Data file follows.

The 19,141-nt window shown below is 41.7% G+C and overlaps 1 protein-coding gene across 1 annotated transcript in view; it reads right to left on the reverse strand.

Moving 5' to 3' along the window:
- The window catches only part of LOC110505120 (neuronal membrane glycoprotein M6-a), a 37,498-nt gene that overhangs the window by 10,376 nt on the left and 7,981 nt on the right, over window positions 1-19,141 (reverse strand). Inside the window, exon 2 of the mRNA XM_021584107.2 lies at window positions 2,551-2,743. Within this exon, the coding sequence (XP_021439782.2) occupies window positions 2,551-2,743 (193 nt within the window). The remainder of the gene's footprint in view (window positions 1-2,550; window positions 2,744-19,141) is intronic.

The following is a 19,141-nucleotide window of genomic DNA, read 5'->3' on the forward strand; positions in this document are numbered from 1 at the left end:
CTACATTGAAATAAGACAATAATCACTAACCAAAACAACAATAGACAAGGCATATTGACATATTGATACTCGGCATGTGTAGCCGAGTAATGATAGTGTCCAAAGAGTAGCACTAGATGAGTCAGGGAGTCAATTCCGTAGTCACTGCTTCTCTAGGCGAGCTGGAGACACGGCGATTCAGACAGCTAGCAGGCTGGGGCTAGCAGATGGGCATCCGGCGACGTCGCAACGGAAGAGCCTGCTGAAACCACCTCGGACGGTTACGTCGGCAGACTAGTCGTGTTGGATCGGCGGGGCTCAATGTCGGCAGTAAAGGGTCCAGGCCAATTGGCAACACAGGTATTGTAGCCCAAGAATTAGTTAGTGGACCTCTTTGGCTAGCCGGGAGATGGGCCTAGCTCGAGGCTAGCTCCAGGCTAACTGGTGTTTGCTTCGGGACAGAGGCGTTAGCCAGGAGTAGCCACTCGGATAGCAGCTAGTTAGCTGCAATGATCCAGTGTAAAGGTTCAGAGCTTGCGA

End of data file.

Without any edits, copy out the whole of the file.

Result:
The 19,141-nt window shown below is 41.7% G+C and overlaps 1 protein-coding gene across 1 annotated transcript in view; it reads right to left on the reverse strand.

Moving 5' to 3' along the window:
- The window catches only part of LOC110505120 (neuronal membrane glycoprotein M6-a), a 37,498-nt gene that overhangs the window by 10,376 nt on the left and 7,981 nt on the right, over window positions 1-19,141 (reverse strand). Inside the window, exon 2 of the mRNA XM_021584107.2 lies at window positions 2,551-2,743. Within this exon, the coding sequence (XP_021439782.2) occupies window positions 2,551-2,743 (193 nt within the window). The remainder of the gene's footprint in view (window positions 1-2,550; window positions 2,744-19,141) is intronic.

The following is a 19,141-nucleotide window of genomic DNA, read 5'->3' on the forward strand; positions in this document are numbered from 1 at the left end:
CTACATTGAAATAAGACAATAATCACTAACCAAAACAACAATAGACAAGGCATATTGACATATTGATACTCGGCATGTGTAGCCGAGTAATGATAGTGTCCAAAGAGTAGCACTAGATGAGTCAGGGAGTCAATTCCGTAGTCACTGCTTCTCTAGGCGAGCTGGAGACACGGCGATTCAGACAGCTAGCAGGCTGGGGCTAGCAGATGGGCATCCGGCGACGTCGCAACGGAAGAGCCTGCTGAAACCACCTCGGACGGTTACGTCGGCAGACTAGTCGTGTTGGATCGGCGGGGCTCAATGTCGGCAGTAAAGGGTCCAGGCCAATTGGCAACACAGGTATTGTAGCCCAAGAATTAGTTAGTGGACCTCTTTGGCTAGCCGGGAGATGGGCCTAGCTCGAGGCTAGCTCCAGGCTAACTGGTGTTTGCTTCGGGACAGAGGCGTTAGCCAGGAGTAGCCACTCGGATAGCAGCTAGTTAGCTGCAATGATCCAGTGTAAAGGTTCAGAGCTTGCGA